Saturday, November 21, 2009

Contrasting Neighborhoods

I was driving a house-hunting couple around Porter Ranch, CA this morning, which is a newer community in the Northwest portion of the San Fernando Valley.  These clients are both teachers; he is fully employed, and she was just laid off but is doing substitute teaching.

We drove around Porter Ranch looking for a home for them to purchase.  They want 3 beds, two baths, a large yard and hopefully a nice view of the valley.  The money they have to spend will get them what they want; I just need to find the right match.

This morning was clear with just a few upper-level clouds which were in the process of being whisked away by a cool, light prevailing wind; perfect weather after another summer of sweltering heat.

Our tour of this area got me thinking about the contrast that this neighborhood has with an inner-city neighborhood such as Boyle Heights in East Los Angeles, where there is a lot of overcrowding, trash, graffiti and an undeserved amount of gang-infestation.

Even simple things make the difference such as too many telephone poles and wires spidering all over the place, tiny side yards and no privacy from homes and buildings butted up against each other.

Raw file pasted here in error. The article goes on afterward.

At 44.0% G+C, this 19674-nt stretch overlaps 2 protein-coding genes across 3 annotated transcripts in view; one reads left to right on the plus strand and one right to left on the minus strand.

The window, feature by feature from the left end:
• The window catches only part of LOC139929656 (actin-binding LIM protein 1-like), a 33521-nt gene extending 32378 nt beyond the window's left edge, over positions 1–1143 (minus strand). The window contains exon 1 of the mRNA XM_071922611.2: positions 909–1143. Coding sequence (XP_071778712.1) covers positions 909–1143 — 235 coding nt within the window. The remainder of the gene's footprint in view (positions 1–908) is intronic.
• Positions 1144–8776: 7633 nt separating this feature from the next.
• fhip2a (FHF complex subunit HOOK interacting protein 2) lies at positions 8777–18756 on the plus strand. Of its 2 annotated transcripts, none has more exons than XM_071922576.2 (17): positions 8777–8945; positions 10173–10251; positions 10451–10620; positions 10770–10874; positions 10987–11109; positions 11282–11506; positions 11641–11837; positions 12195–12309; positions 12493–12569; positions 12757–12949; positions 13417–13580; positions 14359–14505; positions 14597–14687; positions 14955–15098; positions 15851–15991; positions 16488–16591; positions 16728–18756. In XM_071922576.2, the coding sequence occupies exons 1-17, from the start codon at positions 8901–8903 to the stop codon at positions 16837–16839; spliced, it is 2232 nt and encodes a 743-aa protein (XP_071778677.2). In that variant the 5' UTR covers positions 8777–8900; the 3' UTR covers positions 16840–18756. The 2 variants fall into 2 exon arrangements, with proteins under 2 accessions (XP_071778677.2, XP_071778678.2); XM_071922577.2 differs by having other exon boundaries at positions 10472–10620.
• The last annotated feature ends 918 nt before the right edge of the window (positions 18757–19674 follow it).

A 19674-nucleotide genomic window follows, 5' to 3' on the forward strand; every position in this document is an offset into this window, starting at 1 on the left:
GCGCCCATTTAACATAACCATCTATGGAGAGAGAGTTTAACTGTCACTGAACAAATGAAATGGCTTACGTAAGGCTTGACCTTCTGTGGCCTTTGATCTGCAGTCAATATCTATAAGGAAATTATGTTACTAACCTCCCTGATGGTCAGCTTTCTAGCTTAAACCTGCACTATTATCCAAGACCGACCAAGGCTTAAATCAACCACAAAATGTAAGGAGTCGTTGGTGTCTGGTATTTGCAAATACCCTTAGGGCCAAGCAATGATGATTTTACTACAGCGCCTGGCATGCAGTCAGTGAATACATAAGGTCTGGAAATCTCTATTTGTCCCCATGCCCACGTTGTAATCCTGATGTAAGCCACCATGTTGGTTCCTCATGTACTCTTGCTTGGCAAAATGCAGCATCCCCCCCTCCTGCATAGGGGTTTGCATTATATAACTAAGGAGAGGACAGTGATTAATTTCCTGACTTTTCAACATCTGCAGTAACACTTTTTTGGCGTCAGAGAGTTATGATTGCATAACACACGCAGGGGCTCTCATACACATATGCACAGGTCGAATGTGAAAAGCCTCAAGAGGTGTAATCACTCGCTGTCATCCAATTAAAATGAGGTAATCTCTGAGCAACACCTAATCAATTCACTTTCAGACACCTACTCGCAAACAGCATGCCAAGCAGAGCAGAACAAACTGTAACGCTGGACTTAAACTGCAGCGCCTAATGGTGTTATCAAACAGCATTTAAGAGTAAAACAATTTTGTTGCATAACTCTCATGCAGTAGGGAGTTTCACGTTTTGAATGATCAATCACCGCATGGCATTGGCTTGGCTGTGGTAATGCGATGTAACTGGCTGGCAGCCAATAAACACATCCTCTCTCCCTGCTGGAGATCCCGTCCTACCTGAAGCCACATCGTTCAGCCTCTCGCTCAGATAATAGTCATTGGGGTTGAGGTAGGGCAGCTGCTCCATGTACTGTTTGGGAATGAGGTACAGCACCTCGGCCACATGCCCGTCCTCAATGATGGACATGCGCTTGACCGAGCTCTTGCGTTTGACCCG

In Porter Ranch, the views of the valley floor surrounded by undeveloped hills are gorgeous especially at Sunset, the streets are clean and you have room to do whatever it is you like to do. 

And yet, ironically, there is something missing.  It’s too quiet at times. There is no variety of culture or interesting sampling of food for that matter.  The area is made up mostly of white, affluent people who, when they aren’t working, drive down to the local shopping areas a couple of times per day.

In the inner city areas such as Boyle Heights, you have a large amount of cultural diversity and plenty of activity such as street fairs and vendors selling tacos and burritos.  The people who live there have priced in their neighborhood.  And yet there is no quiet or peacefulness.  Things are always “on,” good or bad. And honestly, you could get shot there just going to the market.

It’s so strange that these two types of conditions co-exist in the same city.  Boyle Heights is part of the City of Los Angeles as are the sprawling acres of Porter Ranch.  This divergence exists in most large cities, and yet, I wonder how aware the people of one community are of how the other is living.